Tech giants should be regulated: ICO chief
Written by Hannah McGrath
Social media platforms such as Facebook and data handling firms like Cambridge Analytica have demonstrated a “disturbing lack of disrespect” for voters’ personal data and should be subject to a new regulatory model, the UK’s information commissioner has said.
In an appearance before MPs on the digital, culture, media and sport committee focussed on fake news, Elizabeth Denham said she had been “astounded” by the levels of data held by the likes of Facebook.
She called on the social media giant to “significantly change its business practices”, highlighting a “fundamental tension” between its business model and the need to protect users’ data privacy.
She also declared that the time for “self-regulation” amongst the world’s leading social media and tech giants was over. “That ship has sailed,” she said.
Denham floated the solution of a new regulatory model to deal with the problems of fake news, misinformation and harmful content. She laid out ideas for parliament to work with a hybrid regulator comprising the Information Commissioner’s Officer (ICO) and broadcast regulator Ofcom to develop a code of practice.
"No country has tried this yet. It's quite controversial and the need to balance freedom of expression with the harms of the internet is hard," she said.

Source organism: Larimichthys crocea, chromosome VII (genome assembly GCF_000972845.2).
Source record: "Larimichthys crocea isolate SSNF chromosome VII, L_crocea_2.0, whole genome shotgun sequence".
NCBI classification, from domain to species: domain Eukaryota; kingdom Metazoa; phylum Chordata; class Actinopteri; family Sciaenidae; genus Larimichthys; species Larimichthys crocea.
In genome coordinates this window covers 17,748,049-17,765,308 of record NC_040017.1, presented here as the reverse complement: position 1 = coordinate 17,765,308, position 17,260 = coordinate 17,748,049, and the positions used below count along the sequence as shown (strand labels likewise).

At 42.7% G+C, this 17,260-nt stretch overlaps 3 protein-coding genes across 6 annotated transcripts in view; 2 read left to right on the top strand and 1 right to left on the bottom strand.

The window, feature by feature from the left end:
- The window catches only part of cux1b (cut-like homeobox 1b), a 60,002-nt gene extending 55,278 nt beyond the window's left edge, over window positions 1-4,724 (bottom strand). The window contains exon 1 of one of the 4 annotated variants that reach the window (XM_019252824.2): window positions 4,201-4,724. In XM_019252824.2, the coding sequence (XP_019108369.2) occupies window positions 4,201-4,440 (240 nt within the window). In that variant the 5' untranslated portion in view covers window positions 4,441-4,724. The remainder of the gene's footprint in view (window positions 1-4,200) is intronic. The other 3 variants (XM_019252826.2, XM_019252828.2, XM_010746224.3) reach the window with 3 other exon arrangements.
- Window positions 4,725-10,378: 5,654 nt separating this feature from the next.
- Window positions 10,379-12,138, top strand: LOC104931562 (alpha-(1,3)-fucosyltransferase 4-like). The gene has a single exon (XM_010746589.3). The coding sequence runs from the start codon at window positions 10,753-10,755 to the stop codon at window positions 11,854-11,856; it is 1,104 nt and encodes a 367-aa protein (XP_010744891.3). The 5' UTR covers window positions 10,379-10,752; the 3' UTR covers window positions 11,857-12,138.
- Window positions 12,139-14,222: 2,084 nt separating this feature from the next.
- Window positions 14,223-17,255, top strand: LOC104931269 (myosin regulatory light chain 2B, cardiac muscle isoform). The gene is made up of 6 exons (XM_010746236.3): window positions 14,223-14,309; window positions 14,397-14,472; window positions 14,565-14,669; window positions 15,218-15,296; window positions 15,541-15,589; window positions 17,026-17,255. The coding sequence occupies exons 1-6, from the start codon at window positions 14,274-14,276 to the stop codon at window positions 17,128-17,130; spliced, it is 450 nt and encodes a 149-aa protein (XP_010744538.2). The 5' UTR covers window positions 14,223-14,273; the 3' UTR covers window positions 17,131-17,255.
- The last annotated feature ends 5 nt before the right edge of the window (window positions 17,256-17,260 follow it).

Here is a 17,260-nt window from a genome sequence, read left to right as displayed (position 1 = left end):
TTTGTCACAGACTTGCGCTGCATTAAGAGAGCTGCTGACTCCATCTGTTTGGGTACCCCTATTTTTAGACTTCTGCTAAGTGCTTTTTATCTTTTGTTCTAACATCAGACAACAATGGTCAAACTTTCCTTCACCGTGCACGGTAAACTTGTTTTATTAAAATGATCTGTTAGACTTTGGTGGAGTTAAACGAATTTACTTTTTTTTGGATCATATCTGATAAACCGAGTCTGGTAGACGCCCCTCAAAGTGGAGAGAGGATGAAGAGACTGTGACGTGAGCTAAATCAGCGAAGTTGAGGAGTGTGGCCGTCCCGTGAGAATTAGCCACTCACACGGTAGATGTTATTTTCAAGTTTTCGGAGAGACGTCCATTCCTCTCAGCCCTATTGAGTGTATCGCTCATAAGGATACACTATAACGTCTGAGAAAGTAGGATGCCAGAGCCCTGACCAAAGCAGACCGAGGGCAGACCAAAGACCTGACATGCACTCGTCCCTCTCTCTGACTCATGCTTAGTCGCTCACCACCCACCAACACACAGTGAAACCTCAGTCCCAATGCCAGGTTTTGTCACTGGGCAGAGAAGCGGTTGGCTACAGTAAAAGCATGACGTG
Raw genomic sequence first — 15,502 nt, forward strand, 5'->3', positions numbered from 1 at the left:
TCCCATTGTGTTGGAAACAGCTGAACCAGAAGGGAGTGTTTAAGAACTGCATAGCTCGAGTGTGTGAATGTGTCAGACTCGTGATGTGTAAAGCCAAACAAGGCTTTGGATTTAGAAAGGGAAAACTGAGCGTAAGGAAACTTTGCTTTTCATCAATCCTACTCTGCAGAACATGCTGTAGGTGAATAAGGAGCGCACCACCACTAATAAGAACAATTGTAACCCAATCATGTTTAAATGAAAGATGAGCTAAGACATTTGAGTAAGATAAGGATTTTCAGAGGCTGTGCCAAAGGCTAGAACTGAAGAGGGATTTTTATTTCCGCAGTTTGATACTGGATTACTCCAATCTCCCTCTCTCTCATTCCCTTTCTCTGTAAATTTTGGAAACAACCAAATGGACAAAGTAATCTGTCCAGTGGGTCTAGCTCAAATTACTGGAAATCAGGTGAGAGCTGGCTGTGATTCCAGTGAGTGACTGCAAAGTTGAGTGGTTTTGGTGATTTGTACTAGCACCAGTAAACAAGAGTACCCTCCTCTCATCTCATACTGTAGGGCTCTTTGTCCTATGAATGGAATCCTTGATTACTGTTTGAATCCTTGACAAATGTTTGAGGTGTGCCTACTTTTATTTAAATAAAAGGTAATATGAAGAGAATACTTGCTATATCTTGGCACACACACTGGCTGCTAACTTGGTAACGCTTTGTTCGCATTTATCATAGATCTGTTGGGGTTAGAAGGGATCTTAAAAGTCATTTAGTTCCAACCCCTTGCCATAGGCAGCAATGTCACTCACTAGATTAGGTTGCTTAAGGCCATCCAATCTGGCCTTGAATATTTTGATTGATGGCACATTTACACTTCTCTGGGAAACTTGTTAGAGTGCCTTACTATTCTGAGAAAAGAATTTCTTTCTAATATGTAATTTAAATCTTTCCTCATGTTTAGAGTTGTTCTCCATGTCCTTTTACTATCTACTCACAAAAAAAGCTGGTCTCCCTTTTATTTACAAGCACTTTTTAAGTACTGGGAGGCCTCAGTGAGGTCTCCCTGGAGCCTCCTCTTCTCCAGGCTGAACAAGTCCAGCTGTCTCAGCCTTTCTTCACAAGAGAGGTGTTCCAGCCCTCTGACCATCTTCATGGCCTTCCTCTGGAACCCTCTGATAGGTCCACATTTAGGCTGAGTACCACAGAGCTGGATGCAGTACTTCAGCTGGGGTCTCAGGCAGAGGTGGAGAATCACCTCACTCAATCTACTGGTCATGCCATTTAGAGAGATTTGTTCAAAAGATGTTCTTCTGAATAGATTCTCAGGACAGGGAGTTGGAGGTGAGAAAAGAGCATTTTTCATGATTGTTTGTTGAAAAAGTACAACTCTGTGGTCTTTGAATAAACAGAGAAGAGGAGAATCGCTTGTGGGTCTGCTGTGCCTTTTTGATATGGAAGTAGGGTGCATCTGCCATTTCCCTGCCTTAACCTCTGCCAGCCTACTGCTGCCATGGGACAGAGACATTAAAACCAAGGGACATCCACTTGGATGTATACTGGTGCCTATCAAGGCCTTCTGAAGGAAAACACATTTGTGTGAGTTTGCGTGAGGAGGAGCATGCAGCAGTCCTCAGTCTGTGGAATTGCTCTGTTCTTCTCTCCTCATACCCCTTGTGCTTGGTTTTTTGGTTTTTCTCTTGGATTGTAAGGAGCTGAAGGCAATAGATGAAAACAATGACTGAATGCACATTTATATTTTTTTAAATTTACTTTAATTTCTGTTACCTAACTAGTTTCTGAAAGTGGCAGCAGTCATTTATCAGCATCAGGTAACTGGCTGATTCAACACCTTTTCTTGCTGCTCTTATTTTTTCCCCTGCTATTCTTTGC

An “ethical pause” would also be welcomed to consider rules around political advertising and its impact on the democratic process in future. "We have to ask whether the same model that sells us holidays, shoes and cars should be used to engage with voters" she added.
The ICO has the power to fine companies for personal data breaches and issue sanctions to those found to have fallen foul of beefed up data protection laws.
Last month the ICO imposed the maximum pre-General Data Protection Regulation (GDPR) fine of £500,000 on Facebook over the Cambridge Analytica scandal.
In a discussion of Cambridge Analytica, which harvested the personal data of millions of Facebook users, Denham called for greater accountability among the chief executives of social media giants such as Facebook and Google.
While she declined to join MPs' calls for Facebook founder Mark Zuckerberg to appear before parliament, she highlighted the critical importance of direct access to executives to the ICO’s inquiry into the data breach.
The ICO’s investigation into Facebook’s role in the Cambridge Analytica breach was “unprecedented” in cost and complexity, she told MPs.
Damian Collins, chairman of the DCMS committee, said: "On Facebook, I welcome the information commissioner's comments that the platform needs to change and take much greater responsibility, and her call for Facebook to be subject to stricter regulation and oversight.”
Last month, the chancellor Philip Hammond used his Budget speech to take aim at the earnings of social media giants and big tech firms with the announcement of a digital services tax on UK revenues, aimed at raising £400 million a year.